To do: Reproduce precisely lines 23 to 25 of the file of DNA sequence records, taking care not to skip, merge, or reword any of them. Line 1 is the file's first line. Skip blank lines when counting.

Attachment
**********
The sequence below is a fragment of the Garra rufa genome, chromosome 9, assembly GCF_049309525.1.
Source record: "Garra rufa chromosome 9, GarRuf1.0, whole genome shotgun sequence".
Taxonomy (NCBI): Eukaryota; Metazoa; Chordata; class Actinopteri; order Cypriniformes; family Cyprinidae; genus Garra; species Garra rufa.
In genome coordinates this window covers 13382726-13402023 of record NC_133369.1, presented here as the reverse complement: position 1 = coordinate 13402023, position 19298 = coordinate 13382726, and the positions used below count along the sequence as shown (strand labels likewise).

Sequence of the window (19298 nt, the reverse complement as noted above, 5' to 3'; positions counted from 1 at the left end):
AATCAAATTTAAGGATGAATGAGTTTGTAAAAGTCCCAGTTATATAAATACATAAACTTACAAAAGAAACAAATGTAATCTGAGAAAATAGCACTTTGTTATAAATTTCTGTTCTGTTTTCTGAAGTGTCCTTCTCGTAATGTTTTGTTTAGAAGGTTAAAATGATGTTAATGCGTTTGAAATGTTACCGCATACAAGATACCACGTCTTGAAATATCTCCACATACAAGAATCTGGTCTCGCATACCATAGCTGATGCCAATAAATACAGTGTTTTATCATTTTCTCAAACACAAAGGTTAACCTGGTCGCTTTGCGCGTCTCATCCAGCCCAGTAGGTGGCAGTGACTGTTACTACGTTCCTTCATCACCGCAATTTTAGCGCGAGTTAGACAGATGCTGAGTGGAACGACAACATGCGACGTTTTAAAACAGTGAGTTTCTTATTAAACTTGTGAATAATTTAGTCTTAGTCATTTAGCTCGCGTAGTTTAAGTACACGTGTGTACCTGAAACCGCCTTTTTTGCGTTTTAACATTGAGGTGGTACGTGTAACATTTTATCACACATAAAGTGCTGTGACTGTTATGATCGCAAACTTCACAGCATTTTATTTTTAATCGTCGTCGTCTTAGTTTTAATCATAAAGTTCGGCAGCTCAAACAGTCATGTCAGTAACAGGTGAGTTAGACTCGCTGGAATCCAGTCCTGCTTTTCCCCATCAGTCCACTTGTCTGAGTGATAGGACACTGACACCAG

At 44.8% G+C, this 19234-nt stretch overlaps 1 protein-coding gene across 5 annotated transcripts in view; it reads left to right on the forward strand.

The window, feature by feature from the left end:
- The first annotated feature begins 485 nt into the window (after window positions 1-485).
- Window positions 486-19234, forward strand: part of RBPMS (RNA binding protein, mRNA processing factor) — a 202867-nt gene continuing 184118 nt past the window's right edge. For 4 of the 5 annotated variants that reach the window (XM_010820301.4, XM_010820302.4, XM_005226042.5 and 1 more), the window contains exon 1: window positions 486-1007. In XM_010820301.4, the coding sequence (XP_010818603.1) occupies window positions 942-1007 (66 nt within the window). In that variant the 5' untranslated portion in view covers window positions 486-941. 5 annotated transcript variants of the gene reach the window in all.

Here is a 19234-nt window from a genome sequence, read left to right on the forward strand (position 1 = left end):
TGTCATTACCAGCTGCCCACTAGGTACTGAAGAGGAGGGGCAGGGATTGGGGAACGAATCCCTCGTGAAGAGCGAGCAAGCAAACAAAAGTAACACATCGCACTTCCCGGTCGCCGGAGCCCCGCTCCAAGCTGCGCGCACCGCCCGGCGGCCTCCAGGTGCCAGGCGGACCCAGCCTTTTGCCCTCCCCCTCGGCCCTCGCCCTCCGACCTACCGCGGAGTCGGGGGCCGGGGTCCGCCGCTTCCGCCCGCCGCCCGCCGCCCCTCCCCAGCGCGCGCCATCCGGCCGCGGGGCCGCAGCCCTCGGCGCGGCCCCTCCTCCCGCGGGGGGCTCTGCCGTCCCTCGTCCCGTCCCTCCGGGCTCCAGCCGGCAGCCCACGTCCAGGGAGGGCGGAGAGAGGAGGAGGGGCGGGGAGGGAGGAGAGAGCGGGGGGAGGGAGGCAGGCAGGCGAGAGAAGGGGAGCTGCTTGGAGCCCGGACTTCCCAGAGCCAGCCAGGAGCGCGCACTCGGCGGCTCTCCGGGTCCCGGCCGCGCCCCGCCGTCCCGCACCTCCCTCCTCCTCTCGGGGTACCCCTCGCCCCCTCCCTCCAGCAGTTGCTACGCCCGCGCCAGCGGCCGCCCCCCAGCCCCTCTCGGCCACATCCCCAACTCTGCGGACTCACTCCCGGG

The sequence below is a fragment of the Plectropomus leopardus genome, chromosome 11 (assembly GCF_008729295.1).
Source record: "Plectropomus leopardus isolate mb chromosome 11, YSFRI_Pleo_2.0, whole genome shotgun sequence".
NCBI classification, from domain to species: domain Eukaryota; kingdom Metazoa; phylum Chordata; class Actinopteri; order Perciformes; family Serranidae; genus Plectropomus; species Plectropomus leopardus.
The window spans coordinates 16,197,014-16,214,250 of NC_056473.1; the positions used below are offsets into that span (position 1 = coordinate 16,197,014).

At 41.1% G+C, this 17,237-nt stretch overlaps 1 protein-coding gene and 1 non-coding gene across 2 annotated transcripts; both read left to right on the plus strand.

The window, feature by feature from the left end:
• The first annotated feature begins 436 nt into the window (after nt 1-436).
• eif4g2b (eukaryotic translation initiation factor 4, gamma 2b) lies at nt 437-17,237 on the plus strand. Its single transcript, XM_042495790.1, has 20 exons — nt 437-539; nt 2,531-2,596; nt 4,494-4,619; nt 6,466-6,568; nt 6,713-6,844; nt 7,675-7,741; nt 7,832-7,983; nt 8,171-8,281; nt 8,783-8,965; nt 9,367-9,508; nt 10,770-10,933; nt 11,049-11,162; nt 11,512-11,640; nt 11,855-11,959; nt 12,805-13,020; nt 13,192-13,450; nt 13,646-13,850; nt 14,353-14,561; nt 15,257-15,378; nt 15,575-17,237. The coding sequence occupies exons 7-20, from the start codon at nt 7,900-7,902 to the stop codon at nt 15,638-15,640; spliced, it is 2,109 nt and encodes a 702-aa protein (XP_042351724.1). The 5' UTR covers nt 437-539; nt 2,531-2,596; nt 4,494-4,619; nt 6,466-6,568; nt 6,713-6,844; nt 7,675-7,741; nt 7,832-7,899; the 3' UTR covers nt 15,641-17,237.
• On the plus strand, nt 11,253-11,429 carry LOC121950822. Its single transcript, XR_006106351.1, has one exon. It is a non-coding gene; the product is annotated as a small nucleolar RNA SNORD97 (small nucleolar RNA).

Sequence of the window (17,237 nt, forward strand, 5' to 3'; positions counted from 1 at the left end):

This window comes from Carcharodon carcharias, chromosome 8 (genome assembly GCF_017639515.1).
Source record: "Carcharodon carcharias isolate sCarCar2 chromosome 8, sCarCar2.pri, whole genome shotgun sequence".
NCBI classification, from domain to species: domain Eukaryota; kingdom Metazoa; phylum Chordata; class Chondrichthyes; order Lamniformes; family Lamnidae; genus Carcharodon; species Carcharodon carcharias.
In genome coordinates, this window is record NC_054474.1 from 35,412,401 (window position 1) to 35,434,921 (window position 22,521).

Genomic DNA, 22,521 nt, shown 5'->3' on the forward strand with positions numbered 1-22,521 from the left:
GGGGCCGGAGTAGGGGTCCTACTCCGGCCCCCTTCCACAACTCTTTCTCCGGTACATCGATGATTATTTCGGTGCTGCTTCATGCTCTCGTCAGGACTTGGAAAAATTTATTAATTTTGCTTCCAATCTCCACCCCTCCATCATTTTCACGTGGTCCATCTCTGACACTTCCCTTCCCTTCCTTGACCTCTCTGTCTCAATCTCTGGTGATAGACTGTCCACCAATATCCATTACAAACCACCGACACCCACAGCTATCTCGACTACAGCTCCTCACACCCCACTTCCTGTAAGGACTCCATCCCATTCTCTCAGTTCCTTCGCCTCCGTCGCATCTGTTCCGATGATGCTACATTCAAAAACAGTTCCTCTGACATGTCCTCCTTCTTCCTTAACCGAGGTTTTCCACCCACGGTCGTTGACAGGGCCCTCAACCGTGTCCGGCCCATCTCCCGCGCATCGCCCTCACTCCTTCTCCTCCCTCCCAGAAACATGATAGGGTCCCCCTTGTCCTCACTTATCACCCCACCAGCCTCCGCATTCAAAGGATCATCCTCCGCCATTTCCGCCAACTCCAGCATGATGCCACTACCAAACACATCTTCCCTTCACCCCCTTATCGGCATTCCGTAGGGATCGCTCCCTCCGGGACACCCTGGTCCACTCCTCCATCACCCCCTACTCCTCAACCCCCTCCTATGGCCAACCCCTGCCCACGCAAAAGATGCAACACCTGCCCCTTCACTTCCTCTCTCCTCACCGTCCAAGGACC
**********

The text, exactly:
This window comes from Carcharodon carcharias, chromosome 8 (genome assembly GCF_017639515.1).
Source record: "Carcharodon carcharias isolate sCarCar2 chromosome 8, sCarCar2.pri, whole genome shotgun sequence".
NCBI classification, from domain to species: domain Eukaryota; kingdom Metazoa; phylum Chordata; class Chondrichthyes; order Lamniformes; family Lamnidae; genus Carcharodon; species Carcharodon carcharias.